‑‑Philip Berrigan: His Final Battle, an Appreciation by the Editor

Issue #29, March 2003:
‑‑Iraqalypse Now, on George Bush’s Push for War in Iraq, by the Editor
‑‑Illinois Gov. Ryan Shows Some Guts: On His Commutation of All Death Sentences in Illinois, by The Editor


Issue #30, July-August 2003:
–The Forked Tongue Files of War, looking at 14 misconceptions and lies that are commonly accepted regarding the war on Iraq

Issue #31, September-October 2003:
–The “Other” 9-11, on the US Intervention in Chile, September 11, 1973
–Political Prisoner Update, on the Passing of Political Prisoners’ Activist Safiya Bukhari


Issue #32, November-December 2003:
–Welcome To The Quagmire, discussing events since President Bush’s “declaration of the end of hostilities” on May Fools’ Day
–Running Away From Mumia?, on Michael Moore’s comments on Mumia’s guilt and its indication of White-Left Duplicity
–Holidays the Afrikan Way, with brief explanations of Ramadan, Day of Mourning/Misgiving Day, Gye Nyame Celebration and Kwanzaa


Issue #33, April-May 2004:
–Martin and Malcolm Reunited: a look at the parallels that existed between the Rev. Dr. Martin Luther King Jr. and Malcolm X
–Happy Birthday, Mumia: Philadelphia Activists Gather for Mumia Abu-Jamal
–The Ancestors’ Call: Mama Anditu Siwatu of INPDUM


Issue #34, October 2004:
–Reparations and Resurrection: The Reparations Ndaba at Morgan State University and the Million Woman March Anniversary in Philadelphia
–The Ancestors’ Call: Dr. John Chissell –Mumia Abu-Jamal Commentary: Vote?  For Whom?
–Editor’s Column: Vote, Anyway


Issue #35, December 2004:
–America Drinks the Kool-Aid: The Forked Tongue Files of Electoral Poli-Tricks
–Crisis in Sudan: Devastation in Darfur
–Reparations Revisited: Report on the Ndaba
–In Support of “Eddie”: Report on the Forum for Marshall “Eddie” Conway


Issue #36, March 2005:
–Political Prisoners: Mondo and Ed, about Wopashitwe Mondo Eyen we Langa and Ed Poindexter (Omaha, NE Political Prisoners)
–We Are Off Target: The Bulls-Eye Is A Prosecutor, column by Political Prisoner Muti Ajamu-Osagboro
–Revisiting Sudan: Analysis and Clarifications


Issue #37, August 2007:
–A United Afrika: The AU Diasporan Campaign Hits Stride in Maryland
–Editors Column: Why Organize?  And Why the AU?


Issue #38, February 2008:
–Champion of the Captive Afrikans: Ancestors’ Call, Elder Adunni Oshupa Tabasi NuNu Afua FrieFrie II
–Bringing Water, Fighting Disease in Nigeria: Eagle of Hope, Inc., and the Struggle for Clean Drinking Water


Issue #39, June 2008:
–Race and PoliTricks I: Bashing Barack, The Breaking of the Democratic Party’s National Unifier
–Africa Must Produce or Perish: Phillip Emeagwali Commentary


Issue #40, August 2008:
–Race and PoliTricks II: Dissin’ Cynthia, The Search for Alternatives Ignores the McKinney Campaign
–On Engaging with the African Union
–An Appeal for Appropriate Behavior: Bob Law on Supporting Our Own


Issue #41, January-February 2009:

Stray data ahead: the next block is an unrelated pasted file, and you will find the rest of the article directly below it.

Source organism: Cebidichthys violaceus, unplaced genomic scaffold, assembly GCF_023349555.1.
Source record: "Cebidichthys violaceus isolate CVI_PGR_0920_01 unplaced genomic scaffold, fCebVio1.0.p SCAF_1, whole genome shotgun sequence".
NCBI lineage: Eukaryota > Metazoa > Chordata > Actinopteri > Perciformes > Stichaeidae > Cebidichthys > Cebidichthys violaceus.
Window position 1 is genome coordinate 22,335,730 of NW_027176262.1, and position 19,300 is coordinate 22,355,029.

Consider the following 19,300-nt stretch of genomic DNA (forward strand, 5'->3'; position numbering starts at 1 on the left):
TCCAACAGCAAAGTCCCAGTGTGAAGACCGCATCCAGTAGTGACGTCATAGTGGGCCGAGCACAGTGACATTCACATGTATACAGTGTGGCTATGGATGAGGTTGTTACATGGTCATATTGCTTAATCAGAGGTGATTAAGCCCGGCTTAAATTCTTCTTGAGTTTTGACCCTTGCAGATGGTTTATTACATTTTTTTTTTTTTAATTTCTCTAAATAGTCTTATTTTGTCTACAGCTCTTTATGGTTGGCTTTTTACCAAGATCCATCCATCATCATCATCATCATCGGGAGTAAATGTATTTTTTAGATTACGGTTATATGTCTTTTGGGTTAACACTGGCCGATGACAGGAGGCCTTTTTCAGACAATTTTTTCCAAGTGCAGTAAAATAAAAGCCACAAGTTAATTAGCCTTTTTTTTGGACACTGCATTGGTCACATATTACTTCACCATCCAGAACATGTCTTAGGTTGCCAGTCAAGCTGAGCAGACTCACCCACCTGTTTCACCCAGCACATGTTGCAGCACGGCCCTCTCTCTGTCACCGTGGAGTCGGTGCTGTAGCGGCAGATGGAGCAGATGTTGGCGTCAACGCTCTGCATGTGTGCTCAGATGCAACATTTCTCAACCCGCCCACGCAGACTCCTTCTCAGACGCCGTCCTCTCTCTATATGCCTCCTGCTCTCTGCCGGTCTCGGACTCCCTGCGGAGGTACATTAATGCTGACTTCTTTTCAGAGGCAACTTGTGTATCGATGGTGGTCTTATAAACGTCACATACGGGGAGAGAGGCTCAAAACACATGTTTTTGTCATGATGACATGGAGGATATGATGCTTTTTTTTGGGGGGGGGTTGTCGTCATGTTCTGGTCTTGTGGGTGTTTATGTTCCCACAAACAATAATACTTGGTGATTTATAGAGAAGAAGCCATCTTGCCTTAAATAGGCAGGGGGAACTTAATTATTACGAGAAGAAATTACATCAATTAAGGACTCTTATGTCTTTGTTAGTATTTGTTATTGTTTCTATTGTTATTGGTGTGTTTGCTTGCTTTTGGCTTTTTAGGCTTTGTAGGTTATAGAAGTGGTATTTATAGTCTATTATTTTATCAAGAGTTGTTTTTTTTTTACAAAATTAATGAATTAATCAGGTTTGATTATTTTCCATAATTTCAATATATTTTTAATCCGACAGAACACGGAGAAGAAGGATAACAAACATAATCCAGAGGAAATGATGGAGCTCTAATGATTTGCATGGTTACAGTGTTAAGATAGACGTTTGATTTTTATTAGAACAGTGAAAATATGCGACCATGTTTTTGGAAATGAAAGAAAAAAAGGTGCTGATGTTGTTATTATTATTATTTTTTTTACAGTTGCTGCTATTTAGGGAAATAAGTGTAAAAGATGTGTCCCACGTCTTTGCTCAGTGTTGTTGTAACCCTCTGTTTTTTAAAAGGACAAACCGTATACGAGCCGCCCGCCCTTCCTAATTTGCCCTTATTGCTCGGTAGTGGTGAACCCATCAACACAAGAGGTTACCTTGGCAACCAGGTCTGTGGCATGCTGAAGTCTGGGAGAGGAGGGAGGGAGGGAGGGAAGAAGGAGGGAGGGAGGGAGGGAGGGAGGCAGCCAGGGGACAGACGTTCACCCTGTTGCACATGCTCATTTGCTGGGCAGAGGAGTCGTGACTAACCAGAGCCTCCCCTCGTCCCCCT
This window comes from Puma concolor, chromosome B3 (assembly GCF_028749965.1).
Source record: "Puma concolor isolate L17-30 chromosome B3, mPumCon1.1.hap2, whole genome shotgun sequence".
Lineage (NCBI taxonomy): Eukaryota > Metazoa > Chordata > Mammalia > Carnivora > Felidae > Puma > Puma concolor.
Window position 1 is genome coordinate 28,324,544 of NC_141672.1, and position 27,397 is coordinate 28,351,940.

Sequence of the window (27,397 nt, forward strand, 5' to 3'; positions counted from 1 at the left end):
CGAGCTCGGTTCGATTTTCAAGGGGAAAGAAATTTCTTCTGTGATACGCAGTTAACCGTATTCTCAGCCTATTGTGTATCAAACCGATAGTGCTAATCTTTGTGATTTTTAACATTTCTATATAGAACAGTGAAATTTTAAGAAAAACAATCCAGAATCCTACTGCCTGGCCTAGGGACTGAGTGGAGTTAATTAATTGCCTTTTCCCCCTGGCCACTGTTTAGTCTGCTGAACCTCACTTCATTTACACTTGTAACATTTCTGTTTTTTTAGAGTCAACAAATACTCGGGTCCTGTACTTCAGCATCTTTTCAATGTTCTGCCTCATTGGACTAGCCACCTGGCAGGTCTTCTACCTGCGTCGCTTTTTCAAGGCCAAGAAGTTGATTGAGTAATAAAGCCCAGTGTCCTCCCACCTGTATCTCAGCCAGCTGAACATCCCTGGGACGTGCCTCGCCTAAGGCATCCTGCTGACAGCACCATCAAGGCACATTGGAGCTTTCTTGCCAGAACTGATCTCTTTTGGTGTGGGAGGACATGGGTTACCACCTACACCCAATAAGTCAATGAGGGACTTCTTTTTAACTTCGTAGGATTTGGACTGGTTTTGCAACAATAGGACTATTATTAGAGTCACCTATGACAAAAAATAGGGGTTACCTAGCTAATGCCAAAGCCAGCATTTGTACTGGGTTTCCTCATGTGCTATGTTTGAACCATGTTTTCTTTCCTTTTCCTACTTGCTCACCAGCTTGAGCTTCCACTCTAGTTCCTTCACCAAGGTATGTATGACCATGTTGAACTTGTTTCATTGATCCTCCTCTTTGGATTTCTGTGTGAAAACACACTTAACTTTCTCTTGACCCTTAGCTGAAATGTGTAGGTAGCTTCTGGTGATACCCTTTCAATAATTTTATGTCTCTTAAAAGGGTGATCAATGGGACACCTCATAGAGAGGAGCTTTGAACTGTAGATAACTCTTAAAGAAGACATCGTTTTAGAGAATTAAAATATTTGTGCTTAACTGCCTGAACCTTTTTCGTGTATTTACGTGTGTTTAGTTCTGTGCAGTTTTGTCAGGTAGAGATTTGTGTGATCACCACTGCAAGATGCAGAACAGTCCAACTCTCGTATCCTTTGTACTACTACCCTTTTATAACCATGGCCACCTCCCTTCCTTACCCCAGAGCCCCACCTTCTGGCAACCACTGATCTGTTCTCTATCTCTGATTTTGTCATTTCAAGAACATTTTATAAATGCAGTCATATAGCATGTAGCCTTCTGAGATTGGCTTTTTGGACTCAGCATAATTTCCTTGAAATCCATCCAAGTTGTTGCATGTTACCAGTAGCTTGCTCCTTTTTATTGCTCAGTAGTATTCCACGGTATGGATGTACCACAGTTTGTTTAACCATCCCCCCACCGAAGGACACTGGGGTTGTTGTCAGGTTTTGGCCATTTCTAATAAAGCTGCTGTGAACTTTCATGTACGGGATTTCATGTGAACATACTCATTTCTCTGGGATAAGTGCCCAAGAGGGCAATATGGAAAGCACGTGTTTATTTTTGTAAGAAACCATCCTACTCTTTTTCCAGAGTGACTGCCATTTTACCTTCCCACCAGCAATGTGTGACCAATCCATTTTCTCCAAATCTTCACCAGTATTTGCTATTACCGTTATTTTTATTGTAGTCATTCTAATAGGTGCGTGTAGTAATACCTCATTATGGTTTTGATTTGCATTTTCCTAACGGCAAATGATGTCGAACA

–“Bro. Mr. President”: Black Shining Prince or Black Trojan Horse?  Progressive Thought on Obama
–SRDC Notes: Organize, Now More Than Ever


Issue #42, June-July 2009:
–“The State Wants Them Dead”, about the struggle for justice of wrongly-convicted death row prisoners Deborah Peagler, Troy Davis and Reggie Clemmons

–“Of Conferences and Racism”, the Middle East Flim-Flam and the Sabotaging of the World Conference Against Racism
–“The African Union and You” and “SRDC Notes”, on efforts by the Sixth Region Diaspora Caucus to Organize the African Diaspora

Issue #43, November 2009:
–“The Barrel of A Gun”, Steal A Phrase, Silence a Movement: Propaganda and Mumia Abu-Jamal –Political Prisoner Profile: Marshall “Eddie” Conway

–“The Historical Debt to Native People Has Not Been Paid”, by Robert Robideau
–“Who’s Going To Run This Town?” by Leila Khaled of the Bronzeville Metropolis of Chicago
–“The Pan Afrikan Diaspora Coalition”, a Conversation between SRDC’s Dr. David Horne and UNIA-ACL’s Baba Senghor Jawara Baye-El

Organizational Contacts

The following is a brief list of some of the organizations with whom we have been in contact (Some are also mentioned above):

  • The Afrikan American Holiday Association (Washington, DC)
  • International Concerned Family & Friends of Mumia Abu‑Jamal (Philadelphia, PA)
  • The MOVE Organization (Philadelphia, PA)
  • New Afrikan Liberation Front (Philadelphia, PA)
  • Temple of the Black Messiah (Philadelphia, PA & Baltimore, MD)
  • Concerned Citizens of Tillery (Tillery, NC)
  • National Black Farmers Association (Tillery, NC)
  • M’Backe House of Hope (Wilmington, DE)
  • American Civil Liberties Union (Wilmington, DE)
  • Bogolan Business Association (Brooklyn, NY)
  • Universal Negro Improvement Association and African Communities League
  • New Black Panther Party (Washington, DC)
  • All Peoples Congress (Baltimore, MD)
  • North East Community Organization (Baltimore, MD)
  • Baltimore Local Organizing Committee, Million Man March (Baltimore, MD)
  • Unity for Action (Baltimore, MD)
  • United American Indians of New England (Plymouth, MA)
  • Leonard Peltier Defense Offense Committee (Boston, MA)
  • Soul School Institute (Baltimore, MD)
  • Association for the Study of Classical African Civilizations (Philadelphia, PA)
  • Sixth Region Diaspora Caucus (SRDC)

KUUMBAReport Newsletter was an entirely self‑produced, self‑financed and self‑published effort.  As of November 2009, publication of hard copies of the newsletter were suspended because of the prohibitive expense of paper publishing.  We do, however, hope to resume hard-copy publishing if an affordable means becomes available.

Peace and Blessings.

Bro. Cliff, Editor President, Kuumba Events and Communications Editor/Publisher, KUUMBAReport Newsletter